I’ve been reading a lot about game theory lately. Partly because I have an interest in games as a way to understand aggregate behavior, but also I just think it’s an interesting subject in its own right.

One of the better books I’ve read so far is Tadelis’s undergrad textbook. It’s not very mathematically difficult, reducing most problems down to very basic calculus or probability calculations without many proofs, but it’s probably one of the better textbooks I’ve read in a long time in terms of *motivation*. I’ve read pop-math books on game theory that explained the philosophic assumptions with only a fraction of the clarity.

In particular, the first half of the book rather meticulously lays out the different ideas of rationality and equilibrium under consideration and examines simple games in terms of them. It starts from more obvious ideas like “if there is a strictly best possible strategy for all cases, a rational player will choose it” which only leads to stable strategies in a small number of cases and refines what counts as rational until you get more well known equilibria concepts such as Nash equilibrium and subgame perfect equilibrium.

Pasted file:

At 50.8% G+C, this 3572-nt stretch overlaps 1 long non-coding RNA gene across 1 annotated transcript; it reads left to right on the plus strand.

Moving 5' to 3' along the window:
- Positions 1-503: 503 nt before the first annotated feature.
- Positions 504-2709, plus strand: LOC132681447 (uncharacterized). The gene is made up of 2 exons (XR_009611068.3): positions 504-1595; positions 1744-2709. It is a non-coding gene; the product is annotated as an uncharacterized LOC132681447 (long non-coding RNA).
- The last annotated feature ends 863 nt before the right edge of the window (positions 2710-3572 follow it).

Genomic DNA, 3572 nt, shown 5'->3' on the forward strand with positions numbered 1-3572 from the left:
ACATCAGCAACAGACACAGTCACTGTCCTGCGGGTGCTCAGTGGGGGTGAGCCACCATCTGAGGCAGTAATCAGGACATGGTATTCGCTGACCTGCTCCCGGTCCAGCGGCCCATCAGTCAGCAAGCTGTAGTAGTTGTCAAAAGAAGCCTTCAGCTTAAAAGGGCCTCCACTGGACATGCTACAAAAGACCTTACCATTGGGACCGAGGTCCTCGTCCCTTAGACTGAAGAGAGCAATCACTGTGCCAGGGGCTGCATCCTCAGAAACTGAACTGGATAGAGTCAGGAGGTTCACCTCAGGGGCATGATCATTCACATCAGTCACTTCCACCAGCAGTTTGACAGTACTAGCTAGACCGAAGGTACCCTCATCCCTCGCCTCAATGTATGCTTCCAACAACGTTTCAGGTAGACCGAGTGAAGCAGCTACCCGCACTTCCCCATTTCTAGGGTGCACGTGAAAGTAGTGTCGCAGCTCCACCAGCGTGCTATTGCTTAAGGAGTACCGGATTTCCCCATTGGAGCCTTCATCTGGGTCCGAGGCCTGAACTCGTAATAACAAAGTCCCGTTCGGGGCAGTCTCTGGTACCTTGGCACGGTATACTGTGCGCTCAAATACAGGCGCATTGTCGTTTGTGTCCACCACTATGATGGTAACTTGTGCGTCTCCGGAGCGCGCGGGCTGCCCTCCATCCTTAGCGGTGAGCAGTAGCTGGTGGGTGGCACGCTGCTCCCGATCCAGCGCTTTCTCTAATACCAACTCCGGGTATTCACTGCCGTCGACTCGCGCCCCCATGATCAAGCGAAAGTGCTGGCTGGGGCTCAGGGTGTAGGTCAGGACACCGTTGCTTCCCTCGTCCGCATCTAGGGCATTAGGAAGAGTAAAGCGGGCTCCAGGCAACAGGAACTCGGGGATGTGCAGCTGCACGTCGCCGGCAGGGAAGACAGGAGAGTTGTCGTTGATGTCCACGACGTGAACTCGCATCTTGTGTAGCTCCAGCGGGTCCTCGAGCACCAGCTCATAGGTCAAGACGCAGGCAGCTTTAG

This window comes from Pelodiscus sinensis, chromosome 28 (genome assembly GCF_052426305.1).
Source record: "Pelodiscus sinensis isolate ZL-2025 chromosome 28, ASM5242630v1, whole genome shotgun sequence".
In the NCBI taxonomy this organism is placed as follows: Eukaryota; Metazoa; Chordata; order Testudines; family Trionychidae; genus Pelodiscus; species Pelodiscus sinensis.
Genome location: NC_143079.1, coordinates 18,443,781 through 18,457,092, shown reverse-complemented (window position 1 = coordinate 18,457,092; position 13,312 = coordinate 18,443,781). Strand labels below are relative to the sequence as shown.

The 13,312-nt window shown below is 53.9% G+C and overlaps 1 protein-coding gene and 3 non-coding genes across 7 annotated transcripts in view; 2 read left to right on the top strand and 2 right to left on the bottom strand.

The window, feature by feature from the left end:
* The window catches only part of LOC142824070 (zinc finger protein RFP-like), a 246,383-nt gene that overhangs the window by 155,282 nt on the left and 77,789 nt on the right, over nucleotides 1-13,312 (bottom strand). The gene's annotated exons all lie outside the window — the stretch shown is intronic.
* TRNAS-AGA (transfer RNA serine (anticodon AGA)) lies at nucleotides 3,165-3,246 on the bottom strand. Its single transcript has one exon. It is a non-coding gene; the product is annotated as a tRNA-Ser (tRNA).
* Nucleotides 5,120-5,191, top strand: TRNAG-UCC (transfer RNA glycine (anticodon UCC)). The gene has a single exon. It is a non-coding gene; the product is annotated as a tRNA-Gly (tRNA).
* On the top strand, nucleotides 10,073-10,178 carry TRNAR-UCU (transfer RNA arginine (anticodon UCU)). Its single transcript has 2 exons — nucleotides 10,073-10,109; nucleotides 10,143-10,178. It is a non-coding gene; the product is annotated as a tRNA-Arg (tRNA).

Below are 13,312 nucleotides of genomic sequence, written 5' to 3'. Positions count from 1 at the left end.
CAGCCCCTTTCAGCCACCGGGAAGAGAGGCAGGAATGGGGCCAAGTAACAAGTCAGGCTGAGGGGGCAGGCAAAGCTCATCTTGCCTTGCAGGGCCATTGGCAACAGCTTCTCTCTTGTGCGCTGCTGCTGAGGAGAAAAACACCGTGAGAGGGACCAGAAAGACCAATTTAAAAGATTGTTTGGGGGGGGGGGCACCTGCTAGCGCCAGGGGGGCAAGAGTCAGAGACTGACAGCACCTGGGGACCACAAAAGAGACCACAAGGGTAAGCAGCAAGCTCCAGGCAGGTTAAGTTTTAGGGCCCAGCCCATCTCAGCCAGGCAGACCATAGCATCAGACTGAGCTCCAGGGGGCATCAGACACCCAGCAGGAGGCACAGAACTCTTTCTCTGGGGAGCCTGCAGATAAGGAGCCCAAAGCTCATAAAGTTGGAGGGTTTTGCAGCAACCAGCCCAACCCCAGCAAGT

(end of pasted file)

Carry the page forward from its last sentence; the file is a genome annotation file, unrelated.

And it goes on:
So I’d recommend this book if you have any real interest in game theory at all. It’s a pretty light and breezy text and the exercises, at least all the ones I did, were structured to be very *leading* towards to the lesson they were trying to impart. I think in terms of time commitment if you’re comfortable with calculus and probability densities then each chapter, with most of its exercises, will probably only take about an hour each.

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